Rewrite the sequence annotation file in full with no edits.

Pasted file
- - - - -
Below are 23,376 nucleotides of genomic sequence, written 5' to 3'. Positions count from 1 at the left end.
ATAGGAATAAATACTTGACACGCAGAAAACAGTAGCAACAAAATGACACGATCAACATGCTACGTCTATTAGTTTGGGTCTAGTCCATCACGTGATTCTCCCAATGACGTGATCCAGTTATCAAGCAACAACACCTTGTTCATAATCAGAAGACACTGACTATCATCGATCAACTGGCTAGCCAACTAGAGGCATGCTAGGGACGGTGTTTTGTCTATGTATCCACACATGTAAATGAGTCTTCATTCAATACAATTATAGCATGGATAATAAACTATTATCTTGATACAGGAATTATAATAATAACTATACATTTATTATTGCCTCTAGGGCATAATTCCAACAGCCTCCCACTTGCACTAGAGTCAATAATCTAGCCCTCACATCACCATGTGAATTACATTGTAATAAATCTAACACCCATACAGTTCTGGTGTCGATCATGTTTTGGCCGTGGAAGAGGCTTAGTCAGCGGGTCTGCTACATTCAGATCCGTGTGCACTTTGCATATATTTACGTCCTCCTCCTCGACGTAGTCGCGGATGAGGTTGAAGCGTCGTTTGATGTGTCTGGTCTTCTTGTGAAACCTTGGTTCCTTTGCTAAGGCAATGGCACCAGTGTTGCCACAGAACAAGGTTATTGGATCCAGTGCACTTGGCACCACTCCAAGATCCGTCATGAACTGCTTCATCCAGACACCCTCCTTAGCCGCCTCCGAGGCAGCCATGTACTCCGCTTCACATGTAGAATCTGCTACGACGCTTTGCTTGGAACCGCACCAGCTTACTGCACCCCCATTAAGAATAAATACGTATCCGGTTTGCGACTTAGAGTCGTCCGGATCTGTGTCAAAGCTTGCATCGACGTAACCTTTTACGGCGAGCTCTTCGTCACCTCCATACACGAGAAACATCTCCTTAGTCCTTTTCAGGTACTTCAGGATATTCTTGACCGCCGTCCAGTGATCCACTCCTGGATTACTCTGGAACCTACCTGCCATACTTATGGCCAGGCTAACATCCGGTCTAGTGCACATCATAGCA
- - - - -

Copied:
Below are 23,376 nucleotides of genomic sequence, written 5' to 3'. Positions count from 1 at the left end.
ATAGGAATAAATACTTGACACGCAGAAAACAGTAGCAACAAAATGACACGATCAACATGCTACGTCTATTAGTTTGGGTCTAGTCCATCACGTGATTCTCCCAATGACGTGATCCAGTTATCAAGCAACAACACCTTGTTCATAATCAGAAGACACTGACTATCATCGATCAACTGGCTAGCCAACTAGAGGCATGCTAGGGACGGTGTTTTGTCTATGTATCCACACATGTAAATGAGTCTTCATTCAATACAATTATAGCATGGATAATAAACTATTATCTTGATACAGGAATTATAATAATAACTATACATTTATTATTGCCTCTAGGGCATAATTCCAACAGCCTCCCACTTGCACTAGAGTCAATAATCTAGCCCTCACATCACCATGTGAATTACATTGTAATAAATCTAACACCCATACAGTTCTGGTGTCGATCATGTTTTGGCCGTGGAAGAGGCTTAGTCAGCGGGTCTGCTACATTCAGATCCGTGTGCACTTTGCATATATTTACGTCCTCCTCCTCGACGTAGTCGCGGATGAGGTTGAAGCGTCGTTTGATGTGTCTGGTCTTCTTGTGAAACCTTGGTTCCTTTGCTAAGGCAATGGCACCAGTGTTGCCACAGAACAAGGTTATTGGATCCAGTGCACTTGGCACCACTCCAAGATCCGTCATGAACTGCTTCATCCAGACACCCTCCTTAGCCGCCTCCGAGGCAGCCATGTACTCCGCTTCACATGTAGAATCTGCTACGACGCTTTGCTTGGAACCGCACCAGCTTACTGCACCCCCATTAAGAATAAATACGTATCCGGTTTGCGACTTAGAGTCGTCCGGATCTGTGTCAAAGCTTGCATCGACGTAACCTTTTACGGCGAGCTCTTCGTCACCTCCATACACGAGAAACATCTCCTTAGTCCTTTTCAGGTACTTCAGGATATTCTTGACCGCCGTCCAGTGATCCACTCCTGGATTACTCTGGAACCTACCTGCCATACTTATGGCCAGGCTAACATCCGGTCTAGTGCACATCATAGCA